If you have never shaped an animal, think of the children’s game of “hot or cold”: one person hides an object, and the other person moves through the room looking for it. The person who hid the object informs the seeker with “cold”, “warmer”, “warm”, “hot” etc. that he gets closer to or further away from the object in question. In shaping, the dog’s task is to figure out what we want her to do. An experienced shaper will offer all kinds of behaviors and make it easy for us to find something clickworthy. If our target behavior is something the animal is not likely to do by itself, we start with successive approximations – that is to say, we click for anything remotely resembling the target behavior, and then gradually narrow down our criteria. For example, in Phoebe’s retrieve, I started with the last behavior in the chain – the shared hold of an object – and shaped this behavior first. I presented a novel object in my outstretched hand. As Phoebe moved closer to sniff it, I’d click and reinforce her. Then, I’d wait for her to offer a nose-touch of the object. Next, I waited for ever-so-slightly touching the object with her teeth. Next, for putting her mouth around the object. Then, I built duration on the shared hold – in 0.5 second increments, I increased the time she had to keep her mouth locked around the object I was holding with her, playing 300-peck-pigeons (or, as known in Sue Ailsby circles, chutes and ladders). This way, I shaped a shared hold.

Next, I moved on to the last-but-one link in the retrieve chain. But before I go into details about this, let me explain to you why we are backchaining to begin with. Let’s start at the beginning. A behavior chain – such as the retrieve – is a number of behaviors that are performed in a certain sequence. Each behavior cues the respective next behavior, and is reinforced by it. Only in the very end, upon completing the chain, does the animal receive a primary reinforcer. In dog training, the primary reinforcer in the end of the chain is usually a treat.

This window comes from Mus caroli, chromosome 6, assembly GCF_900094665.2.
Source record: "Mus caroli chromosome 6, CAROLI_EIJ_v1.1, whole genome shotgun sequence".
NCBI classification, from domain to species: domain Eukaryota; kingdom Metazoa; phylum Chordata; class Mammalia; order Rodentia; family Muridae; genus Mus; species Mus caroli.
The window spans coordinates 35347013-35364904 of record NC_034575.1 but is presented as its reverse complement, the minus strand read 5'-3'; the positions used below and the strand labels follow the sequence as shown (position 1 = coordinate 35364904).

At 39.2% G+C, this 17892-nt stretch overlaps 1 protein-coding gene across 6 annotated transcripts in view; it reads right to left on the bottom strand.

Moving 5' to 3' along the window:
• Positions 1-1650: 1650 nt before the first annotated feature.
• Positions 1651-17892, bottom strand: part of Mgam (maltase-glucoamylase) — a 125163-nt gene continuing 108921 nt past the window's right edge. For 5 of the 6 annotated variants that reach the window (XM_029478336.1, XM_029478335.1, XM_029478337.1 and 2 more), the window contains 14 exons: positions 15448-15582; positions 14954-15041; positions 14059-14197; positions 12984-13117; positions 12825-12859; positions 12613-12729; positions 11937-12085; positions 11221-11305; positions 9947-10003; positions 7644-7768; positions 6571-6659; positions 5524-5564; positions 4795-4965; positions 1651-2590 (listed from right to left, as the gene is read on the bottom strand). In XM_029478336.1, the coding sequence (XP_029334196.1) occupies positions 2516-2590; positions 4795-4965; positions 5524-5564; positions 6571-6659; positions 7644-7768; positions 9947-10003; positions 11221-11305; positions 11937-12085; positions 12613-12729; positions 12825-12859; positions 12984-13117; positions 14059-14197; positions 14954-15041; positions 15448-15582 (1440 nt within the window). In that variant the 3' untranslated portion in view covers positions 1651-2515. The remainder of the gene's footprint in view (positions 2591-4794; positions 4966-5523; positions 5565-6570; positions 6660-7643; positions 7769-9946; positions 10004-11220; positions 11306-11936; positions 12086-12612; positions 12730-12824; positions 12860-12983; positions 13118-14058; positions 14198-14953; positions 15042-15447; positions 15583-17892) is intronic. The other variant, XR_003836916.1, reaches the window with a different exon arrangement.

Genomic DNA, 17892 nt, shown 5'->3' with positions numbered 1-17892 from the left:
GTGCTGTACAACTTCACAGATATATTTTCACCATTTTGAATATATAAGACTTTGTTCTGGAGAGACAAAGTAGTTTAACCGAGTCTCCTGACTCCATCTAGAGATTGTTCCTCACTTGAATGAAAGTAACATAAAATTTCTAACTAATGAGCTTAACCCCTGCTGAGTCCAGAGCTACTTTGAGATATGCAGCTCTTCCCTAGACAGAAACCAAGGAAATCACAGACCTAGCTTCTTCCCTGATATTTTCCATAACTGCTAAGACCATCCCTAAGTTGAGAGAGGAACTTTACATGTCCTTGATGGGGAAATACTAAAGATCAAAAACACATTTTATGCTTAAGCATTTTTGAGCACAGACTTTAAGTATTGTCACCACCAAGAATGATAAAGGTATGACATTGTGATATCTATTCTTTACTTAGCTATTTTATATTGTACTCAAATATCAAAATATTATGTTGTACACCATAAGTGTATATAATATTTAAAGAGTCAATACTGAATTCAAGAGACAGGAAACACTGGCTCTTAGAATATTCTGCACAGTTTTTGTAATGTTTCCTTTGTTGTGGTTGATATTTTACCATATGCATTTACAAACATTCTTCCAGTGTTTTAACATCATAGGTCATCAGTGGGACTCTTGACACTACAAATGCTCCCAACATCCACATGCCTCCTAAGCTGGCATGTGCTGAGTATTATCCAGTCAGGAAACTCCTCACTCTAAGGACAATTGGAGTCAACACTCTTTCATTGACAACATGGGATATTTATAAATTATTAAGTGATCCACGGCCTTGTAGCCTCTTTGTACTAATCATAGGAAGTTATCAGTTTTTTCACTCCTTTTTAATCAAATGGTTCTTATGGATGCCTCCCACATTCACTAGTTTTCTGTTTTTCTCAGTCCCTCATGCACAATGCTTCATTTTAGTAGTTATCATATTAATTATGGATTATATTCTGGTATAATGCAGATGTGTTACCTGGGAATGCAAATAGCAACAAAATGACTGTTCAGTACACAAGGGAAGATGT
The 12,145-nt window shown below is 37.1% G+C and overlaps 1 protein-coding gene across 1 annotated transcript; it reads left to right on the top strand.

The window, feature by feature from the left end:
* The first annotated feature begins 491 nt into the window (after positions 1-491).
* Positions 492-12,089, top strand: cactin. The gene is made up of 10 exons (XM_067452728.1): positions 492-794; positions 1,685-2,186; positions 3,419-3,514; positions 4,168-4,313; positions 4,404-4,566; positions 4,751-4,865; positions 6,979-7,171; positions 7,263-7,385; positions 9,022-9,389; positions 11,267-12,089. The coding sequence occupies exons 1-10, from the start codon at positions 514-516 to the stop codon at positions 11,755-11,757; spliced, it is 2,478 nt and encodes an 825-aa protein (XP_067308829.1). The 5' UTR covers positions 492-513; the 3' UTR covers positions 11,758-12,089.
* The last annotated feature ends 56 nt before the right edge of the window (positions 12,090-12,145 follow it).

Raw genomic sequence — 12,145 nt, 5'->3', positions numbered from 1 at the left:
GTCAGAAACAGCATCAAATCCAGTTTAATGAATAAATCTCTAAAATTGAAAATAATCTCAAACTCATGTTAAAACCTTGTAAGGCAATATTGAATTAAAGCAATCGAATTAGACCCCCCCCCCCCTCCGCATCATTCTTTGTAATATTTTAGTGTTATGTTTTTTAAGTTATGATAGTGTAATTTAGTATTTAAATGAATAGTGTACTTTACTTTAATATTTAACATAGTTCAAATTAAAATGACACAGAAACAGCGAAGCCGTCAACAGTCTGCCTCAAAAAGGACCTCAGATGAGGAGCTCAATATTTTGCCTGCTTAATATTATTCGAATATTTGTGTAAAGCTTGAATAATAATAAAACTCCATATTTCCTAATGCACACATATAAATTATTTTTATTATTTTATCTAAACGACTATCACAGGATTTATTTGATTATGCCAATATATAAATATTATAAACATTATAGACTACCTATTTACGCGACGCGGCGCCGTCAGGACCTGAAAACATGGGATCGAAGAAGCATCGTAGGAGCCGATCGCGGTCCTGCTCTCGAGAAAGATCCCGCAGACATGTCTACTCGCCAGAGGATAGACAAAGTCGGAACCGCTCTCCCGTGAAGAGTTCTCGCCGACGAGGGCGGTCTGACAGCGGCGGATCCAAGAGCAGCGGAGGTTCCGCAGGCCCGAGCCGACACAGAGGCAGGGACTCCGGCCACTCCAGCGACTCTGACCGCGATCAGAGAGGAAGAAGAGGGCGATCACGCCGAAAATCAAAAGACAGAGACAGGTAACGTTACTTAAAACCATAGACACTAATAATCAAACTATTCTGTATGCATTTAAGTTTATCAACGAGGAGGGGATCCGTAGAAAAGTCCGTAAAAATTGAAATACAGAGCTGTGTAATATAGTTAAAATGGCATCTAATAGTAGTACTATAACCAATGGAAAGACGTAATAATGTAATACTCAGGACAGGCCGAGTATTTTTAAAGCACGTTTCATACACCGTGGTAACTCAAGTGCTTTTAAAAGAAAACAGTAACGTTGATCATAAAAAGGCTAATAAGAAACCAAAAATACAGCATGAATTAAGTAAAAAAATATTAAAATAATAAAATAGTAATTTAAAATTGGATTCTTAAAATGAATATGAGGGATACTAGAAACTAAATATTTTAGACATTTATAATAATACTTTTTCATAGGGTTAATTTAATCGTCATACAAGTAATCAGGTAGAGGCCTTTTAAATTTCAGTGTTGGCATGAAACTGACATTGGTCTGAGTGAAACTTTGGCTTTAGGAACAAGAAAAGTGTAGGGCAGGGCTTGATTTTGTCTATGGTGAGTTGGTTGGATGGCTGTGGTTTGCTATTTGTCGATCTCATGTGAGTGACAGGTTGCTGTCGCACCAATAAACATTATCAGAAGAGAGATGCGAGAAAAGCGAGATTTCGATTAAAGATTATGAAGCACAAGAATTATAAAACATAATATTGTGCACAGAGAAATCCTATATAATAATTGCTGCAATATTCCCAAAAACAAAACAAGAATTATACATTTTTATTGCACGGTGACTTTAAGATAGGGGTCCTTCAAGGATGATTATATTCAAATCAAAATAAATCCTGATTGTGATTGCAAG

I said that the retrieve is not one single behavior, but rather a behavior chain consisting of at least 4 links: walk towards object, pick up object, carry object to handler, deliver object to handler’s hand. I have explained the retrieve behavior to a number of dogs. Some of them needed only those 4 links to understand what I meant, others didn’t need an explanation at all, and yet others – among them, Phoebe has been the most challenging – need many, many more links. You always start the same way – at the last link in the chain – and then feel my way towards the beginning. Depending on the dog’s reactions I’ll arrive there within only a few sessions, or within lots of sessions.